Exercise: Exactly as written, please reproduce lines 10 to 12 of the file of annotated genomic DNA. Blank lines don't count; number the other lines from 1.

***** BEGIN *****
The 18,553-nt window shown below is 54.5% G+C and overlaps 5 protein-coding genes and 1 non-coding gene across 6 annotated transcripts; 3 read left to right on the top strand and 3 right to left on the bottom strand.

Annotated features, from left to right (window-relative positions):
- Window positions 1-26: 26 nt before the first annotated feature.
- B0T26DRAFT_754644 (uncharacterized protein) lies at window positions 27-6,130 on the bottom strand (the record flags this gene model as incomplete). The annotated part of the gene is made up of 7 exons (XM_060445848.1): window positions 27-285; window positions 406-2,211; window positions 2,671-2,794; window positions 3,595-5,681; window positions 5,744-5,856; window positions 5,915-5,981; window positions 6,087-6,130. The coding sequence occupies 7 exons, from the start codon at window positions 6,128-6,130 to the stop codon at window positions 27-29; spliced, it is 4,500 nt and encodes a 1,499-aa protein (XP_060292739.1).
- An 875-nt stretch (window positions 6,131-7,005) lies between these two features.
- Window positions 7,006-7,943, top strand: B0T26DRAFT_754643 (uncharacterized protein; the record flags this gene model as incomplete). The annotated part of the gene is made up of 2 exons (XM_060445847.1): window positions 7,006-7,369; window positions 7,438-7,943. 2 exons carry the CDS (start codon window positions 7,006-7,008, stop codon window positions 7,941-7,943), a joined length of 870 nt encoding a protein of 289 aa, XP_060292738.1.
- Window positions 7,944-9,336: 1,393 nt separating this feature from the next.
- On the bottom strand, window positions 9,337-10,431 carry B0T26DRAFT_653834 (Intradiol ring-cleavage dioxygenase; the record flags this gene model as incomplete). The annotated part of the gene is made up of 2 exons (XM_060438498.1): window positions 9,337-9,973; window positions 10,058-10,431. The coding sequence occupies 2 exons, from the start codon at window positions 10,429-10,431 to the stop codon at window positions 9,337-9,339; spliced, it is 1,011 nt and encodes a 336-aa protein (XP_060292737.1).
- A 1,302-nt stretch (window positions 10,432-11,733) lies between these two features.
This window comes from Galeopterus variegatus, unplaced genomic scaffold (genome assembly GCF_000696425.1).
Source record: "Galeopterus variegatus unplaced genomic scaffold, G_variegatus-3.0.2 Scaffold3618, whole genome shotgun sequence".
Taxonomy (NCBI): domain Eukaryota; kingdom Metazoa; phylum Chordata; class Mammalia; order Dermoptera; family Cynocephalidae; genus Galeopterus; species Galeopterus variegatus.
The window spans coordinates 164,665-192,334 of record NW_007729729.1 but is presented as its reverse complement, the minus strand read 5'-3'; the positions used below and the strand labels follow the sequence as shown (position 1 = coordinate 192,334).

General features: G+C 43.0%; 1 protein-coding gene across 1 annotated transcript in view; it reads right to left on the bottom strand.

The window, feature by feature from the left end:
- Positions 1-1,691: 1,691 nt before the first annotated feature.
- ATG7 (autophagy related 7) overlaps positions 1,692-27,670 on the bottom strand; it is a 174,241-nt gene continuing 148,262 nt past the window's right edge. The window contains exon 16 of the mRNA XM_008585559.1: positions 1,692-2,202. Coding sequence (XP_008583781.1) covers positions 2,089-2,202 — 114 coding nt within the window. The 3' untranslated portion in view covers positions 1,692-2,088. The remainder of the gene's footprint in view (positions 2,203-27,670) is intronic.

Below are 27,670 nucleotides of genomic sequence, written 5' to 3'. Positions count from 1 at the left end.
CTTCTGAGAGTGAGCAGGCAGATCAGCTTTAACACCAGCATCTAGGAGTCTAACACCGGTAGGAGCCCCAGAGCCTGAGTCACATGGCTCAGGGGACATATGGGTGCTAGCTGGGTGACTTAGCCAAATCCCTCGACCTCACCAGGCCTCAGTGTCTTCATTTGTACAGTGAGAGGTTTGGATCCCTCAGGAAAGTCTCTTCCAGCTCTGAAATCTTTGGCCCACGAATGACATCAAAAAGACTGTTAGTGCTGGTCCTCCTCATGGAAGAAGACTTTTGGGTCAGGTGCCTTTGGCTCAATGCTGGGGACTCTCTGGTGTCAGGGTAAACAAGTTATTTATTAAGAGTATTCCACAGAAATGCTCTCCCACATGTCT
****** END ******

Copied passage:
This window comes from Galeopterus variegatus, unplaced genomic scaffold (genome assembly GCF_000696425.1).
Source record: "Galeopterus variegatus unplaced genomic scaffold, G_variegatus-3.0.2 Scaffold3618, whole genome shotgun sequence".
Taxonomy (NCBI): domain Eukaryota; kingdom Metazoa; phylum Chordata; class Mammalia; order Dermoptera; family Cynocephalidae; genus Galeopterus; species Galeopterus variegatus.